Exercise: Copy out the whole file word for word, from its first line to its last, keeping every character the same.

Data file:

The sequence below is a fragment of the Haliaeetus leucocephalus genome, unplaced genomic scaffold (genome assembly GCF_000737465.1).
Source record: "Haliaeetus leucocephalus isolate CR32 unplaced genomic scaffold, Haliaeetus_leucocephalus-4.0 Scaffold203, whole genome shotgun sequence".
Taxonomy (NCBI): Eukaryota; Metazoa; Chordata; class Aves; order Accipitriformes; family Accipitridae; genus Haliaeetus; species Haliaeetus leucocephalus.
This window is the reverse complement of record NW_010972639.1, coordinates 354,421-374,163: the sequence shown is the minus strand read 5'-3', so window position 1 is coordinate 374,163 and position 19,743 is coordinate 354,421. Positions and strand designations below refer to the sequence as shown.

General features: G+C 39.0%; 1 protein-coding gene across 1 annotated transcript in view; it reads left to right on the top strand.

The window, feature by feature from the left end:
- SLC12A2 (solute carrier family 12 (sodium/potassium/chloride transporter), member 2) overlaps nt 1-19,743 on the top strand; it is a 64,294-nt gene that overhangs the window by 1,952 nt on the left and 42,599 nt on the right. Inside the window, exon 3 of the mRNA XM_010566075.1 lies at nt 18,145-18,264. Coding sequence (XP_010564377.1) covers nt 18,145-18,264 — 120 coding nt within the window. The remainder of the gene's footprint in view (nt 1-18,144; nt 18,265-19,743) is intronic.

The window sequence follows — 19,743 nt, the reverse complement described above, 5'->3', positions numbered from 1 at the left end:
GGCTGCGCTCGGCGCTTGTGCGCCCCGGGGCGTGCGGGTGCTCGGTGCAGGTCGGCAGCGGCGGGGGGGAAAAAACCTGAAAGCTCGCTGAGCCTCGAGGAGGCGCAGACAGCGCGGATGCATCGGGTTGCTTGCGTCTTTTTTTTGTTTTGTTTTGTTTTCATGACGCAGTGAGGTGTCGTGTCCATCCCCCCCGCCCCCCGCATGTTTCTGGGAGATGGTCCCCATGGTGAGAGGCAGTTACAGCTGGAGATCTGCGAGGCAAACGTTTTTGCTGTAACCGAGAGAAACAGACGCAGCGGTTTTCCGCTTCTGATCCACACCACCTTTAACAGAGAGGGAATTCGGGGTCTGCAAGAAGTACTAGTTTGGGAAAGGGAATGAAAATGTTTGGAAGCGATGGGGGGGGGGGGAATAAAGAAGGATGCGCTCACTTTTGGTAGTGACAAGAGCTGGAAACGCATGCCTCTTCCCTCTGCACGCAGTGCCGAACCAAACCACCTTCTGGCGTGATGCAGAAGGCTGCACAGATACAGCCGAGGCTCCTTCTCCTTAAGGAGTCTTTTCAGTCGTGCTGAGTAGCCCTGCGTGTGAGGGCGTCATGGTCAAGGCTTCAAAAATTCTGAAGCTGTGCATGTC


The sequence below is a fragment of the Haliaeetus leucocephalus genome, unplaced genomic scaffold (genome assembly GCF_000737465.1).
Source record: "Haliaeetus leucocephalus isolate CR32 unplaced genomic scaffold, Haliaeetus_leucocephalus-4.0 Scaffold203, whole genome shotgun sequence".
Taxonomy (NCBI): Eukaryota; Metazoa; Chordata; class Aves; order Accipitriformes; family Accipitridae; genus Haliaeetus; species Haliaeetus leucocephalus.
This window is the reverse complement of record NW_010972639.1, coordinates 354,421-374,163: the sequence shown is the minus strand read 5'-3', so window position 1 is coordinate 374,163 and position 19,743 is coordinate 354,421. Positions and strand designations below refer to the sequence as shown.

General features: G+C 39.0%; 1 protein-coding gene across 1 annotated transcript in view; it reads left to right on the top strand.

The window, feature by feature from the left end:
- SLC12A2 (solute carrier family 12 (sodium/potassium/chloride transporter), member 2) overlaps nt 1-19,743 on the top strand; it is a 64,294-nt gene that overhangs the window by 1,952 nt on the left and 42,599 nt on the right. Inside the window, exon 3 of the mRNA XM_010566075.1 lies at nt 18,145-18,264. Coding sequence (XP_010564377.1) covers nt 18,145-18,264 — 120 coding nt within the window. The remainder of the gene's footprint in view (nt 1-18,144; nt 18,265-19,743) is intronic.

The window sequence follows — 19,743 nt, the reverse complement described above, 5'->3', positions numbered from 1 at the left end:
GGCTGCGCTCGGCGCTTGTGCGCCCCGGGGCGTGCGGGTGCTCGGTGCAGGTCGGCAGCGGCGGGGGGGAAAAAACCTGAAAGCTCGCTGAGCCTCGAGGAGGCGCAGACAGCGCGGATGCATCGGGTTGCTTGCGTCTTTTTTTTGTTTTGTTTTGTTTTCATGACGCAGTGAGGTGTCGTGTCCATCCCCCCCGCCCCCCGCATGTTTCTGGGAGATGGTCCCCATGGTGAGAGGCAGTTACAGCTGGAGATCTGCGAGGCAAACGTTTTTGCTGTAACCGAGAGAAACAGACGCAGCGGTTTTCCGCTTCTGATCCACACCACCTTTAACAGAGAGGGAATTCGGGGTCTGCAAGAAGTACTAGTTTGGGAAAGGGAATGAAAATGTTTGGAAGCGATGGGGGGGGGGGGAATAAAGAAGGATGCGCTCACTTTTGGTAGTGACAAGAGCTGGAAACGCATGCCTCTTCCCTCTGCACGCAGTGCCGAACCAAACCACCTTCTGGCGTGATGCAGAAGGCTGCACAGATACAGCCGAGGCTCCTTCTCCTTAAGGAGTCTTTTCAGTCGTGCTGAGTAGCCCTGCGTGTGAGGGCGTCATGGTCAAGGCTTCAAAAATTCTGAAGCTGTGCATGTC